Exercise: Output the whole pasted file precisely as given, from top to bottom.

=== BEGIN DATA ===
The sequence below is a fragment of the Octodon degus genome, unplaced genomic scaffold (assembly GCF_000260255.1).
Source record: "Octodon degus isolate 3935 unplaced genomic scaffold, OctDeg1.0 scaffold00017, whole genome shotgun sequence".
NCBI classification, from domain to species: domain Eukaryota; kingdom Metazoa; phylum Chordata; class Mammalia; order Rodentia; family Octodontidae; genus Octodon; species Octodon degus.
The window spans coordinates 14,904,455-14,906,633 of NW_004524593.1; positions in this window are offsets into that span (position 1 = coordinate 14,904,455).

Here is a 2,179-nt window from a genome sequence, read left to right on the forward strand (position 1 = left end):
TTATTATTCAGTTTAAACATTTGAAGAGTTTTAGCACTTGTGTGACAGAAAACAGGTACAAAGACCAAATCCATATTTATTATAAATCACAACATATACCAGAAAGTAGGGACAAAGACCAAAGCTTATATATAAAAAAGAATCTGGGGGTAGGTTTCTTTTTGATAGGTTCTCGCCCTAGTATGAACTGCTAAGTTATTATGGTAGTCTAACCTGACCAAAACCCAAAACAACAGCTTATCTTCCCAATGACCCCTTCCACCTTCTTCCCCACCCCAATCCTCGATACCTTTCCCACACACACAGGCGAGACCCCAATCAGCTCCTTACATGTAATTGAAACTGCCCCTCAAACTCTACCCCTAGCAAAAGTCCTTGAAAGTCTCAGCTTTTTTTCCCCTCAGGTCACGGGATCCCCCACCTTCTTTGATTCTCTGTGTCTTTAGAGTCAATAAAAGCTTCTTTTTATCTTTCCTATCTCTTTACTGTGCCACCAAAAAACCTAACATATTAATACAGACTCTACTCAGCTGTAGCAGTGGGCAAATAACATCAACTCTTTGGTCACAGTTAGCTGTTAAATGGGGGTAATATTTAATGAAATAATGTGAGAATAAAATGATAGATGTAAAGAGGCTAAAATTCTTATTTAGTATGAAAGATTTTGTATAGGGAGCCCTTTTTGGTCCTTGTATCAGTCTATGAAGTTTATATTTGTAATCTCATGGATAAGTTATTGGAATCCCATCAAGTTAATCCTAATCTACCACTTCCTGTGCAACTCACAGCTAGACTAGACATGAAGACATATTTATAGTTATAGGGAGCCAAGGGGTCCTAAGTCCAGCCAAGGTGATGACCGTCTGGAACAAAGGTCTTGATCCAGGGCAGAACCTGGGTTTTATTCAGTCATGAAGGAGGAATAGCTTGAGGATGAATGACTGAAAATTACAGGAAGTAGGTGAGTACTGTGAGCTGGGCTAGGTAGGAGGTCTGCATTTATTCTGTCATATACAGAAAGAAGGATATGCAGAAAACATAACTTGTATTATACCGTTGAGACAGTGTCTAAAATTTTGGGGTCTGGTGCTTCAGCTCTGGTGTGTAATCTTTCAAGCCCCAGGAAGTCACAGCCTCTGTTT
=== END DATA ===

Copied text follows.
The sequence below is a fragment of the Octodon degus genome, unplaced genomic scaffold (assembly GCF_000260255.1).
Source record: "Octodon degus isolate 3935 unplaced genomic scaffold, OctDeg1.0 scaffold00017, whole genome shotgun sequence".
NCBI classification, from domain to species: domain Eukaryota; kingdom Metazoa; phylum Chordata; class Mammalia; order Rodentia; family Octodontidae; genus Octodon; species Octodon degus.
The window spans coordinates 14,904,455-14,906,633 of NW_004524593.1; positions in this window are offsets into that span (position 1 = coordinate 14,904,455).

Here is a 2,179-nt window from a genome sequence, read left to right on the forward strand (position 1 = left end):
TTATTATTCAGTTTAAACATTTGAAGAGTTTTAGCACTTGTGTGACAGAAAACAGGTACAAAGACCAAATCCATATTTATTATAAATCACAACATATACCAGAAAGTAGGGACAAAGACCAAAGCTTATATATAAAAAAGAATCTGGGGGTAGGTTTCTTTTTGATAGGTTCTCGCCCTAGTATGAACTGCTAAGTTATTATGGTAGTCTAACCTGACCAAAACCCAAAACAACAGCTTATCTTCCCAATGACCCCTTCCACCTTCTTCCCCACCCCAATCCTCGATACCTTTCCCACACACACAGGCGAGACCCCAATCAGCTCCTTACATGTAATTGAAACTGCCCCTCAAACTCTACCCCTAGCAAAAGTCCTTGAAAGTCTCAGCTTTTTTTCCCCTCAGGTCACGGGATCCCCCACCTTCTTTGATTCTCTGTGTCTTTAGAGTCAATAAAAGCTTCTTTTTATCTTTCCTATCTCTTTACTGTGCCACCAAAAAACCTAACATATTAATACAGACTCTACTCAGCTGTAGCAGTGGGCAAATAACATCAACTCTTTGGTCACAGTTAGCTGTTAAATGGGGGTAATATTTAATGAAATAATGTGAGAATAAAATGATAGATGTAAAGAGGCTAAAATTCTTATTTAGTATGAAAGATTTTGTATAGGGAGCCCTTTTTGGTCCTTGTATCAGTCTATGAAGTTTATATTTGTAATCTCATGGATAAGTTATTGGAATCCCATCAAGTTAATCCTAATCTACCACTTCCTGTGCAACTCACAGCTAGACTAGACATGAAGACATATTTATAGTTATAGGGAGCCAAGGGGTCCTAAGTCCAGCCAAGGTGATGACCGTCTGGAACAAAGGTCTTGATCCAGGGCAGAACCTGGGTTTTATTCAGTCATGAAGGAGGAATAGCTTGAGGATGAATGACTGAAAATTACAGGAAGTAGGTGAGTACTGTGAGCTGGGCTAGGTAGGAGGTCTGCATTTATTCTGTCATATACAGAAAGAAGGATATGCAGAAAACATAACTTGTATTATACCGTTGAGACAGTGTCTAAAATTTTGGGGTCTGGTGCTTCAGCTCTGGTGTGTAATCTTTCAAGCCCCAGGAAGTCACAGCCTCTGTTT